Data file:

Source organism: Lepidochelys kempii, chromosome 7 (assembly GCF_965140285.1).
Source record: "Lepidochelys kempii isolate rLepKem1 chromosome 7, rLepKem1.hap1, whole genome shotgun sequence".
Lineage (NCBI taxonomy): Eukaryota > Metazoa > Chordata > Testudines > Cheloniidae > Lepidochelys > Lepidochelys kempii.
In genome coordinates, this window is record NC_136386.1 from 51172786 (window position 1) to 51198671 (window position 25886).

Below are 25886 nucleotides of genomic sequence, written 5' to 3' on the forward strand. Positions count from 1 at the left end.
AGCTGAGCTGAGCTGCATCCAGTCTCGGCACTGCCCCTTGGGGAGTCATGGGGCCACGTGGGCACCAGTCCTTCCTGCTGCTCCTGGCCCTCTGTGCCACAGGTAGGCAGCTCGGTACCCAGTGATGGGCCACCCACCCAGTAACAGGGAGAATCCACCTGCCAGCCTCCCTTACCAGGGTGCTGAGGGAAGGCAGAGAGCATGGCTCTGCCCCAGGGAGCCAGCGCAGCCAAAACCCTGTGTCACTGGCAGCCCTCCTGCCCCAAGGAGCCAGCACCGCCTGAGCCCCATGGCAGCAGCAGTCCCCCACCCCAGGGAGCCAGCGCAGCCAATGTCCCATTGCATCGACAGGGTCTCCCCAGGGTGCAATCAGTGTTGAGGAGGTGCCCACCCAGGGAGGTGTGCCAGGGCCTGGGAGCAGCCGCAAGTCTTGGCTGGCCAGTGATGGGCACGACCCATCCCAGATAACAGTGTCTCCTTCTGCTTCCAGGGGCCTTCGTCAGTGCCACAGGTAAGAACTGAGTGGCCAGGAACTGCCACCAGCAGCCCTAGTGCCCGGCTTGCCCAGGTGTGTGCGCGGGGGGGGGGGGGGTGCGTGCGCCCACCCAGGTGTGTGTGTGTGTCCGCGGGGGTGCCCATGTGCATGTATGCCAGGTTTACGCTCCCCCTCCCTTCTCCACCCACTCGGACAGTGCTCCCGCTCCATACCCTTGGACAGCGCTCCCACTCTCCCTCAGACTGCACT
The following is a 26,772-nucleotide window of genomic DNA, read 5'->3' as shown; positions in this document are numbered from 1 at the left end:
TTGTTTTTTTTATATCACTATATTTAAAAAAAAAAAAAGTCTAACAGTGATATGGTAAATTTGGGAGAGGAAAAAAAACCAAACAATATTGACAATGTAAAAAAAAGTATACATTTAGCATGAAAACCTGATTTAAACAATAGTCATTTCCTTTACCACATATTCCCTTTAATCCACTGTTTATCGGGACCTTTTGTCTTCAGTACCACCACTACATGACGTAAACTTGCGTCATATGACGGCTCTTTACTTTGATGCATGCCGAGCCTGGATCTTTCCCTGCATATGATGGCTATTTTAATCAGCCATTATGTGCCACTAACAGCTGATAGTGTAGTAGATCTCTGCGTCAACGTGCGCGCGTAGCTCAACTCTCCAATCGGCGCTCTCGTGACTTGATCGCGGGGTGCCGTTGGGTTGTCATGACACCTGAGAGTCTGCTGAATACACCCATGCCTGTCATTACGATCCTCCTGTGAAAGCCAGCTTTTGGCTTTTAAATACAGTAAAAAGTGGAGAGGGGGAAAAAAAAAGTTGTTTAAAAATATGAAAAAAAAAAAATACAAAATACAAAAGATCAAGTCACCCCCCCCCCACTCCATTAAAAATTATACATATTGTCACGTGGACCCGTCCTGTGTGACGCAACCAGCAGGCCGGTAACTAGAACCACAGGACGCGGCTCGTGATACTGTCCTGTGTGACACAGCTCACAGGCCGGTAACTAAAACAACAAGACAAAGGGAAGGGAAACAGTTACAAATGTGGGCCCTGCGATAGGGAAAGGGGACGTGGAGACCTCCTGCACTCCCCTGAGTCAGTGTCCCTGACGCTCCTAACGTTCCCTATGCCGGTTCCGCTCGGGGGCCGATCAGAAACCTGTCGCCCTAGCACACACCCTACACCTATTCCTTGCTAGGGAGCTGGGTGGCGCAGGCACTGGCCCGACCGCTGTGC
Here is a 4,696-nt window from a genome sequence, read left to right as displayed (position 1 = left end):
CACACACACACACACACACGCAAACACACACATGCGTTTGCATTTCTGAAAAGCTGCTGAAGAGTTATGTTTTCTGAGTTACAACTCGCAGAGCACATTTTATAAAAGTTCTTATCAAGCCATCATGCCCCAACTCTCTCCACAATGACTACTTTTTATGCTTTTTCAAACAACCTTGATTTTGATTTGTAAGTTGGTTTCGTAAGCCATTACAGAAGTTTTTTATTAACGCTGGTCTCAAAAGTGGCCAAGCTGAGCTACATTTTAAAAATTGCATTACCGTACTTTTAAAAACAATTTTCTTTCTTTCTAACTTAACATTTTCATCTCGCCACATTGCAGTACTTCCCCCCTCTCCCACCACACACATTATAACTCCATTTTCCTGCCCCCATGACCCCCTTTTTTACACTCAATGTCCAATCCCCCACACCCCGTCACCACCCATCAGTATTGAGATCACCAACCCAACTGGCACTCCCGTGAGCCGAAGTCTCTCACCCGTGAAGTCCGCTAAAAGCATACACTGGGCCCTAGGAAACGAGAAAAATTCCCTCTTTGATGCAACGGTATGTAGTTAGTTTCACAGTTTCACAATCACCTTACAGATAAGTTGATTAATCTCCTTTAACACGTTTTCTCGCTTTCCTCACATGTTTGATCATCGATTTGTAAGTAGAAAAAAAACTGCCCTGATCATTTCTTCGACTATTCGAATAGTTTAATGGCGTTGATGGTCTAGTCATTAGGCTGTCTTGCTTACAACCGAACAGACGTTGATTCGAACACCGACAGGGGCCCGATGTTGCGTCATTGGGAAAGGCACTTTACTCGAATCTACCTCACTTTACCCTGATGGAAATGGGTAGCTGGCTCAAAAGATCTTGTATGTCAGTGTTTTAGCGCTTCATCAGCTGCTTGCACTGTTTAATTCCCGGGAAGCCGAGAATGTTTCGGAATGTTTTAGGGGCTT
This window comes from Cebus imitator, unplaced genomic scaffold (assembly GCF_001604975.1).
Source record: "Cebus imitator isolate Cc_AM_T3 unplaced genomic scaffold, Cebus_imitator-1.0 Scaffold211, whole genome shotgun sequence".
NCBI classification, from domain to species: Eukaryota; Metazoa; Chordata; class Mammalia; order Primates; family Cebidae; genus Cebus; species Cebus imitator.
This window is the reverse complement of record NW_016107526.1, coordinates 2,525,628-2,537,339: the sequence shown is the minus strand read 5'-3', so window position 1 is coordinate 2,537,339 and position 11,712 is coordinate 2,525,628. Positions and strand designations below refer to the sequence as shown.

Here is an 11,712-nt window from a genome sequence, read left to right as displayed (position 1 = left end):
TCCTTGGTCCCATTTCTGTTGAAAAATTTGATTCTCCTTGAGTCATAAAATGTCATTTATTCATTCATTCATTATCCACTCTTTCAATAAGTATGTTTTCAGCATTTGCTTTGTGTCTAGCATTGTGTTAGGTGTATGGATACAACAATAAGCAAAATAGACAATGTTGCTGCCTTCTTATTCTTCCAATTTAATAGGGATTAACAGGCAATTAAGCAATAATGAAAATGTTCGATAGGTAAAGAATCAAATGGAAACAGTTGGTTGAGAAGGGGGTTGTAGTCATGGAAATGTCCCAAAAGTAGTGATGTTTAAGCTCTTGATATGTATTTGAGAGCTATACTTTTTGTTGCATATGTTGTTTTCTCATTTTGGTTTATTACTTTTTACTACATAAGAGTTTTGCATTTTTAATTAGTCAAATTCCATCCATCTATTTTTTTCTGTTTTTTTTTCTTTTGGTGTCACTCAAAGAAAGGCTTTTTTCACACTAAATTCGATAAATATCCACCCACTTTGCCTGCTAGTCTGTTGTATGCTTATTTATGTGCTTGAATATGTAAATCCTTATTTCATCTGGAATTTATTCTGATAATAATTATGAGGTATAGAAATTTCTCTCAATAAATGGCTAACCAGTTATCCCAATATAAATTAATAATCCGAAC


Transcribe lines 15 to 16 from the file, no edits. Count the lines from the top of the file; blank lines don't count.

Here is an 11,712-nt window from a genome sequence, read left to right as displayed (position 1 = left end):
TCCTTGGTCCCATTTCTGTTGAAAAATTTGATTCTCCTTGAGTCATAAAATGTCATTTATTCATTCATTCATTATCCACTCTTTCAATAAGTATGTTTTCAGCATTTGCTTTGTGTCTAGCATTGTGTTAGGTGTATGGATACAACAATAAGCAAAATAGACAATGTTGCTGCCTTCTTATTCTTCCAATTTAATAGGGATTAACAGGCAATTAAGCAATAATGAAAATGTTCGATAGGTAAAGAATCAAATGGAAACAGTTGGTTGAGAAGGGGGTTGTAGTCATGGAAATGTCCCAAAAGTAGTGATGTTTAAGCTCTTGATATGTATTTGAGAGCTATACTTTTTGTTGCATATGTTGTTTTCTCATTTTGGTTTATTACTTTTTACTACATAAGAGTTTTGCATTTTTAATTAGTCAAATTCCATCCATCTATTTTTTTCTGTTTTTTTTTCTTTTGGTGTCACTCAAAGAAAGGCTTTTTTCACACTAAATTCGATAAATATCCACCCACTTTGCCTGCTAGTCTGTTGTATGCTTATTTATGTGCTTGAATATGTAAATCCTTATTTCATCTGGAATTTATTCTGATAATAATTATGAGGTATAGAAATTTCTCTCAATAAATGGCTAACCAGTTATCCCAATATAAATTAATAATCCGAAC